Two weeks after seeing Duck Down Records and some of the best names in underground New York hip-hop, I went to Orlando last Tuesday to see two of the best guitarists in heavy metal, Zakk Wylde and Alexi Laiho, frontmen of Black Label Society and Children of Bodom, respectively.
For those who follow my blog regularly, you know it’s been a while since I saw a good metal show. Since January, when I saw Obituary in Tampa, to be exact.
So I was due.
Now I’ll admit, I’m a bigger Clutch fan than Black Label Society fan. I was introduced to Clutch first, have all their albums, and didn’t get into BLS until a few years ago. And although I’d heard of Children of Bodom, I had never heard any of their songs. But I knew of Laiho’s reputation as one of the best living guitar players so I was excited about seeing him play.
After meeting up with professional wrestler Bryan Maddox outside the Orlando House of Blues, we walked in at about the middle of 2Cents’ set. From what I saw, 2Cents wasn’t bad, they were just sorta generic. They were loud and heavy, which made them a good opening act, and maybe if I knew more about them, or heard of them before, I might have been more into their songs. (Although they did cover a Pantera song – kudos to them for it not being “Walk” or “Broken” or anything else on the Pantera’s greatest hits album.) As it was however, I was grabbing a beer and getting settled in.
Next on stage was Clutch. I was surprised they were before Children of Bodom, as the billing had Clutch below BLS with Children of Bodom below them in a smaller font. But considering the crowd and the heavy metal environment, Clutch fit better performing second in the lineup.
Even though I have seen them four times before, I’ve never been disappointed with a Clutch show. With a catalog as wide and diverse as they have, from heavy metal to groove-based metal to bluesy, Clutch can fit on most rock billings. In Orlando, their playlist consisted of their heavy rock songs from their latest six albums, from Jam Room to Strange Cousins from the West, and even one off their side project, the Bakerton Group’s El Rojo. Although they don’t have the guitar acrobatics of the other bands, Clutch’s heavy groove definitely rocked the crowd.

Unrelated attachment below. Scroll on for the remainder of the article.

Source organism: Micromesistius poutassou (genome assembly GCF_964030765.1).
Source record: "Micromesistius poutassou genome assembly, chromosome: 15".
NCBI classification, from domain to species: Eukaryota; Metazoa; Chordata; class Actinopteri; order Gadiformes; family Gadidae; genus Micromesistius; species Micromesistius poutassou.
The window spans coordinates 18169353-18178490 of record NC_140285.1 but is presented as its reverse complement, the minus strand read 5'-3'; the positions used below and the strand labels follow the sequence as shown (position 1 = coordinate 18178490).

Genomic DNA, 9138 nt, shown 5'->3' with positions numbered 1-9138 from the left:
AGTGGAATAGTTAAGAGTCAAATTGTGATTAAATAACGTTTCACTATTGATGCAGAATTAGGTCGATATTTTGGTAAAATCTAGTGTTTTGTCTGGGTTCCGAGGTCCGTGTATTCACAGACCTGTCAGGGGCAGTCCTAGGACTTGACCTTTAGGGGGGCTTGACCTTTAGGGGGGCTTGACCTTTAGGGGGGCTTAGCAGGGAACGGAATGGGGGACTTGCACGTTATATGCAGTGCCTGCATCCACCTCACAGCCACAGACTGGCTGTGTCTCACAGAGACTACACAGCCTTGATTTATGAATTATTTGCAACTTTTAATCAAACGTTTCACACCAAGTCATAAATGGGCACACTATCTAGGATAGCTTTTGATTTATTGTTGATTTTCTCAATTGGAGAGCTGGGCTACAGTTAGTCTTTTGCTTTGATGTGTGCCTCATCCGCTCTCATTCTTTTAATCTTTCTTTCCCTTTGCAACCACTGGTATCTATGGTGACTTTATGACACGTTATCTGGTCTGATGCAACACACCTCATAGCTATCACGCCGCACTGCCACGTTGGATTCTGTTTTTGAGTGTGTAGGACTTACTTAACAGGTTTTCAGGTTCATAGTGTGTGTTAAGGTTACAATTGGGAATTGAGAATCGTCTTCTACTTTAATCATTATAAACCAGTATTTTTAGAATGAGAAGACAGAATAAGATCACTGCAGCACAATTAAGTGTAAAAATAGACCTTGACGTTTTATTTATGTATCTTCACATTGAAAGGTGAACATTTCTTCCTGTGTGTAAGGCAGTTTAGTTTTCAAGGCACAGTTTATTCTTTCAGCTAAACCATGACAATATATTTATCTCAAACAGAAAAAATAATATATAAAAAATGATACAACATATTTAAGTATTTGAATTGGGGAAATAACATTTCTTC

Following Clutch was Children of Bodom. Like I mentioned, I had never heard a Children of Bodom song before and didn’t really know what to expect. All I knew was Laiho had a reputation for being a beast on the guitar. That reputation is definitely deserved. He was phenomenal. With his small frame and blond hair, he reminded me a little of Dave Mustaine of Megadeth, although a lot better guitar-wise, where he reminded me of a metal version of Eddie Van Halen. Lyrically however, I could barely understand a word Laiho said. I’m not even sure if the songs were in English or if they were sung in the usual vocal tone of death and black metal.
Despite not following along lyrically, I’m definitely acquiring some of Children of Bodom’s music soon. Although I am big lyrics person (being a writer and all), I was that impressed musically.
Last but not least was the headliner of the show, the always brutal Black Label Society. Zakk Wylde and crew were absolutely awesome. While they played songs off their latest album Order of the Black, they also played some of their more popular songs, to include “Suicide Messiah” and “In This River”, the emotionally stirring tribute to Dimebag Darrell.
While Zakk Wylde was no slouch with his own guitar virtuosity, the highlight of which was a near-10 minute solo, and musically and performance-wise the band kicked ass , what impressed me the most was his connection with the audience. Although it sounds almost cliche, not since I saw Dimebag Darrell and Damageplan have I seen a band so in tune with their fans. Between songs, Wylde talked about the fans being members of the Orlando Chapter of the Black Label Society and mentioned that his band members also came from different “chapters”. There was a communal bond that was undeniable.
Personally, although one could say that because I was there, I was by default a “member” of the Orlando chapter, from a community standpoint I still felt like an outsider, not being 100% familiar with the Zakk Wylde catalog. Almost like being at a new church for the first time – it takes a few times to be comfortable. But in the case of the Black Label Society, I’ll gladly make return trips.
Unlike the Duck Down Records concert of two weeks prior, the Berzerkus Tour show ended at the reasonable time of midnight. And even though I had to drive an hour and half back home, I was still home sooner than I was after seeing the hip-hop show. Of course, that didn’t make the following work day any easier.
But once again, I didn’t care.